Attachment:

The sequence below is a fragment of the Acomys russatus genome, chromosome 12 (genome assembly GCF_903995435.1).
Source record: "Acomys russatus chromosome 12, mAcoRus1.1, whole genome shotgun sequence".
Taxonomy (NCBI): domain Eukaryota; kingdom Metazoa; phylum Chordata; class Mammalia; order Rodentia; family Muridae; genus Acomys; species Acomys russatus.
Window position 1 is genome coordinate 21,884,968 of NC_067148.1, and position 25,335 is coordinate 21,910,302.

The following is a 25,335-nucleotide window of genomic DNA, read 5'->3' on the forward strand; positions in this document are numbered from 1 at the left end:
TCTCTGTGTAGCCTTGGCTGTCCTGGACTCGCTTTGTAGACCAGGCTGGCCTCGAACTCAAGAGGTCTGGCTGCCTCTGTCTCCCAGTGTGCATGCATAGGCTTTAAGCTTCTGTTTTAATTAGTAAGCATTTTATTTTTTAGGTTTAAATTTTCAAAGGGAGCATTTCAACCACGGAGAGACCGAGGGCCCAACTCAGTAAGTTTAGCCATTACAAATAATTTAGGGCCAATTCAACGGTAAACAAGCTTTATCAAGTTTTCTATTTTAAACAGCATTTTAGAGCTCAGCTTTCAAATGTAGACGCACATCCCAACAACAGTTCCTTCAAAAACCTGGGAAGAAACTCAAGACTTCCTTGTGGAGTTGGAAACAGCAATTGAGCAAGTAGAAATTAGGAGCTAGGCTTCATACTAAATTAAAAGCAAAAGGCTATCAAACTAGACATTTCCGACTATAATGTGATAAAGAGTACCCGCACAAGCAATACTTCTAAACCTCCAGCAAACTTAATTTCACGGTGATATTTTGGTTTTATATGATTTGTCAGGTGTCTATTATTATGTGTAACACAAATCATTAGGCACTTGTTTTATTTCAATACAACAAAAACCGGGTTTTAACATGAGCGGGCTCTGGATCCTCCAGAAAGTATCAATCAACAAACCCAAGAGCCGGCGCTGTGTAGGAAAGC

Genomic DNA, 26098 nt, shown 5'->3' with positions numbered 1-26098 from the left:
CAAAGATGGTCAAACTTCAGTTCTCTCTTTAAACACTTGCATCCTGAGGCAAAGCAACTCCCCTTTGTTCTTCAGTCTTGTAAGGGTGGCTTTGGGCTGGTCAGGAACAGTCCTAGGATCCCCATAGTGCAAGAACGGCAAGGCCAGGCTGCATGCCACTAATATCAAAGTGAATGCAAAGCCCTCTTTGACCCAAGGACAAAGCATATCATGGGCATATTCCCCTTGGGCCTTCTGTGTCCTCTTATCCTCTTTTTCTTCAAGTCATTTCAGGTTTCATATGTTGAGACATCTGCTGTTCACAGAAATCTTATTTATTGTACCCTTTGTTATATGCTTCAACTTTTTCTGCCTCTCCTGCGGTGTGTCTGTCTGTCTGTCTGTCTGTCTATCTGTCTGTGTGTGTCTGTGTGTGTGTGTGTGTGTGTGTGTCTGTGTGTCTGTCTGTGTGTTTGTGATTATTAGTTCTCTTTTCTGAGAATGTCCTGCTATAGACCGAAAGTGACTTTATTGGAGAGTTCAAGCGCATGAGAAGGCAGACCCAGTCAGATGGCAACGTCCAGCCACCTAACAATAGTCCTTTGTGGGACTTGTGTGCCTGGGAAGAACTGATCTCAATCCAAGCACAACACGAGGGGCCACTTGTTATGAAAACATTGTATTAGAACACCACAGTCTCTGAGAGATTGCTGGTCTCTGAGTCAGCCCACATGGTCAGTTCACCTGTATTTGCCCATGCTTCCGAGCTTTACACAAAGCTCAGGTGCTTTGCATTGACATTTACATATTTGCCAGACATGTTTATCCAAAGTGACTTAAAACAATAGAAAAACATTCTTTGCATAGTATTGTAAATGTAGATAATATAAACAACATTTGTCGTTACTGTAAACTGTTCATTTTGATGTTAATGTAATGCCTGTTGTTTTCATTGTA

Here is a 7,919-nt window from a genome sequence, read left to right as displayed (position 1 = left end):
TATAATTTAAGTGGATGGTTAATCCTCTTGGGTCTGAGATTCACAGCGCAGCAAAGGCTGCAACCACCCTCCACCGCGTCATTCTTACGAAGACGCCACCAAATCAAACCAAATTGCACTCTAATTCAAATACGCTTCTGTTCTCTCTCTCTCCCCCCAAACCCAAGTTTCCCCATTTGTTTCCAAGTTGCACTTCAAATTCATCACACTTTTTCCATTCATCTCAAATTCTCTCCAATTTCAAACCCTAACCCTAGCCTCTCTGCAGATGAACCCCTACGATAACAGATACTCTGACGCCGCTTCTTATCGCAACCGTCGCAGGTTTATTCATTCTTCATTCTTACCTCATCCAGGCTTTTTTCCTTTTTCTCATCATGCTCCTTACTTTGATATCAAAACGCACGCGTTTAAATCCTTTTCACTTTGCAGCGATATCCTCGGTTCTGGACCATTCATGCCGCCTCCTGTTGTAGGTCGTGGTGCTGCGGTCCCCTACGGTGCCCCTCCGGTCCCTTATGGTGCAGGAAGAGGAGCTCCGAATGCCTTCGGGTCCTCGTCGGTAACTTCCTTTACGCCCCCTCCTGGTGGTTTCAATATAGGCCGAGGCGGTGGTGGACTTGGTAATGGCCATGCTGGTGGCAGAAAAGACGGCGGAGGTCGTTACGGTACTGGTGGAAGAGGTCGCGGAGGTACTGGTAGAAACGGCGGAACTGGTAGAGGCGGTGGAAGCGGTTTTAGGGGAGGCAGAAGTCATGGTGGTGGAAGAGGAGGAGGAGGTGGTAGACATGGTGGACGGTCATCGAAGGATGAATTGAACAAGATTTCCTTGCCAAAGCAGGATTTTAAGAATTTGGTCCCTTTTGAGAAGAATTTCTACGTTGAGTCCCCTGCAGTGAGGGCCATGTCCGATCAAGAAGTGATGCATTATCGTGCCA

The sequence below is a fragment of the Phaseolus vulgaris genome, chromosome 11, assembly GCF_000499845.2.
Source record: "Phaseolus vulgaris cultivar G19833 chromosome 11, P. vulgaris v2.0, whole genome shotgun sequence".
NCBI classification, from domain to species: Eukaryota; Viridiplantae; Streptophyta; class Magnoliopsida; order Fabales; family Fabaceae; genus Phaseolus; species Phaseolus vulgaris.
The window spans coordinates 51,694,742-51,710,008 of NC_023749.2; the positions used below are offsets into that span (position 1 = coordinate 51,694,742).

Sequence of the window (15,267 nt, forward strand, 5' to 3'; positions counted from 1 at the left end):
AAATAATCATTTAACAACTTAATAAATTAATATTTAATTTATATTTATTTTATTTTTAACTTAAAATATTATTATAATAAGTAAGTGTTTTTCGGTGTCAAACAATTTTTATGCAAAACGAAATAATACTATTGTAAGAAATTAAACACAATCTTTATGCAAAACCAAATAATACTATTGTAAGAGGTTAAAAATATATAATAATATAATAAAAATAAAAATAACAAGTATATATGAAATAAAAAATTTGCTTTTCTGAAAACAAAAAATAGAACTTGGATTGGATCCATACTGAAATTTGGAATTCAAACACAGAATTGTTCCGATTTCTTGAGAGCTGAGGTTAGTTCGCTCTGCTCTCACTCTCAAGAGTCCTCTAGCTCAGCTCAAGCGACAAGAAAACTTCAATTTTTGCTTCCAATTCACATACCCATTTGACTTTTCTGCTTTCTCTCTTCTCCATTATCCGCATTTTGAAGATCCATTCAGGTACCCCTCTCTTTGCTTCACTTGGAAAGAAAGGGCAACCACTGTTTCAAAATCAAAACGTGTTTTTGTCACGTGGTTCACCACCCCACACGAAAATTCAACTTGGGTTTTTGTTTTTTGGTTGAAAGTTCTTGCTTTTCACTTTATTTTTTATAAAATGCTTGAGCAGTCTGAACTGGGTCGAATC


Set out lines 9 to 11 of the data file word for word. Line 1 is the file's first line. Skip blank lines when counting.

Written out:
Here is a 7,919-nt window from a genome sequence, read left to right as displayed (position 1 = left end):
TATAATTTAAGTGGATGGTTAATCCTCTTGGGTCTGAGATTCACAGCGCAGCAAAGGCTGCAACCACCCTCCACCGCGTCATTCTTACGAAGACGCCACCAAATCAAACCAAATTGCACTCTAATTCAAATACGCTTCTGTTCTCTCTCTCTCCCCCCAAACCCAAGTTTCCCCATTTGTTTCCAAGTTGCACTTCAAATTCATCACACTTTTTCCATTCATCTCAAATTCTCTCCAATTTCAAACCCTAACCCTAGCCTCTCTGCAGATGAACCCCTACGATAACAGATACTCTGACGCCGCTTCTTATCGCAACCGTCGCAGGTTTATTCATTCTTCATTCTTACCTCATCCAGGCTTTTTTCCTTTTTCTCATCATGCTCCTTACTTTGATATCAAAACGCACGCGTTTAAATCCTTTTCACTTTGCAGCGATATCCTCGGTTCTGGACCATTCATGCCGCCTCCTGTTGTAGGTCGTGGTGCTGCGGTCCCCTACGGTGCCCCTCCGGTCCCTTATGGTGCAGGAAGAGGAGCTCCGAATGCCTTCGGGTCCTCGTCGGTAACTTCCTTTACGCCCCCTCCTGGTGGTTTCAATATAGGCCGAGGCGGTGGTGGACTTGGTAATGGCCATGCTGGTGGCAGAAAAGACGGCGGAGGTCGTTACGGTACTGGTGGAAGAGGTCGCGGAGGTACTGGTAGAAACGGCGGAACTGGTAGAGGCGGTGGAAGCGGTTTTAGGGGAGGCAGAAGTCATGGTGGTGGAAGAGGAGGAGGAGGTGGTAGACATGGTGGACGGTCATCGAAGGATGAATTGAACAAGATTTCCTTGCCAAAGCAGGATTTTAAGAATTTGGTCCCTTTTGAGAAGAATTTCTACGTTGAGTCCCCTGCAGTGAGGGCCATGTCCGATCAAGAAGTGATGCATTATCGTGCCA

The sequence below is a fragment of the Phaseolus vulgaris genome, chromosome 11, assembly GCF_000499845.2.